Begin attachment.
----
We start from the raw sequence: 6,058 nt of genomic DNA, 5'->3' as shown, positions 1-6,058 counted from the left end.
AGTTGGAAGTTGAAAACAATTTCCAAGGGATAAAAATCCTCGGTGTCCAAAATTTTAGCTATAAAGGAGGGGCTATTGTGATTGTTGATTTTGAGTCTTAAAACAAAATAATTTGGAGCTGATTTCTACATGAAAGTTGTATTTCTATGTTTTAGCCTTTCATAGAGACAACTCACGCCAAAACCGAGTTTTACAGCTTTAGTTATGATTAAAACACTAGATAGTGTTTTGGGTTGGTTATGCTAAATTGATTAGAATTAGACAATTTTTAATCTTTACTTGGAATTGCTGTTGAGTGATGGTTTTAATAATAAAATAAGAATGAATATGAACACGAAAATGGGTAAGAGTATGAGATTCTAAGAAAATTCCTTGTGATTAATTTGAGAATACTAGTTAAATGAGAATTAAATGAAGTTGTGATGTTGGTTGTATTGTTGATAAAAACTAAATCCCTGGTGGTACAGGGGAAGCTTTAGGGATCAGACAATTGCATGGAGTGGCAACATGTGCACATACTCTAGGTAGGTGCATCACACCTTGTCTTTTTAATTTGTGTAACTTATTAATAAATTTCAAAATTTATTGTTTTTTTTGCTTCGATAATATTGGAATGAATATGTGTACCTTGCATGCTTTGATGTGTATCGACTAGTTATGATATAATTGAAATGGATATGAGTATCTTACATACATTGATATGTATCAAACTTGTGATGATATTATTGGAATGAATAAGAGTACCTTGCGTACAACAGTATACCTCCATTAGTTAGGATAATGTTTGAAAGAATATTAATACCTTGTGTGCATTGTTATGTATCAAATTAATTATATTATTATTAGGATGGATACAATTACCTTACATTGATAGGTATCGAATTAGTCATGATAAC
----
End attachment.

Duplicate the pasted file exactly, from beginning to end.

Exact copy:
We start from the raw sequence: 6,058 nt of genomic DNA, 5'->3' as shown, positions 1-6,058 counted from the left end.
AGTTGGAAGTTGAAAACAATTTCCAAGGGATAAAAATCCTCGGTGTCCAAAATTTTAGCTATAAAGGAGGGGCTATTGTGATTGTTGATTTTGAGTCTTAAAACAAAATAATTTGGAGCTGATTTCTACATGAAAGTTGTATTTCTATGTTTTAGCCTTTCATAGAGACAACTCACGCCAAAACCGAGTTTTACAGCTTTAGTTATGATTAAAACACTAGATAGTGTTTTGGGTTGGTTATGCTAAATTGATTAGAATTAGACAATTTTTAATCTTTACTTGGAATTGCTGTTGAGTGATGGTTTTAATAATAAAATAAGAATGAATATGAACACGAAAATGGGTAAGAGTATGAGATTCTAAGAAAATTCCTTGTGATTAATTTGAGAATACTAGTTAAATGAGAATTAAATGAAGTTGTGATGTTGGTTGTATTGTTGATAAAAACTAAATCCCTGGTGGTACAGGGGAAGCTTTAGGGATCAGACAATTGCATGGAGTGGCAACATGTGCACATACTCTAGGTAGGTGCATCACACCTTGTCTTTTTAATTTGTGTAACTTATTAATAAATTTCAAAATTTATTGTTTTTTTTGCTTCGATAATATTGGAATGAATATGTGTACCTTGCATGCTTTGATGTGTATCGACTAGTTATGATATAATTGAAATGGATATGAGTATCTTACATACATTGATATGTATCAAACTTGTGATGATATTATTGGAATGAATAAGAGTACCTTGCGTACAACAGTATACCTCCATTAGTTAGGATAATGTTTGAAAGAATATTAATACCTTGTGTGCATTGTTATGTATCAAATTAATTATATTATTATTAGGATGGATACAATTACCTTACATTGATAGGTATCGAATTAGTCATGATAAC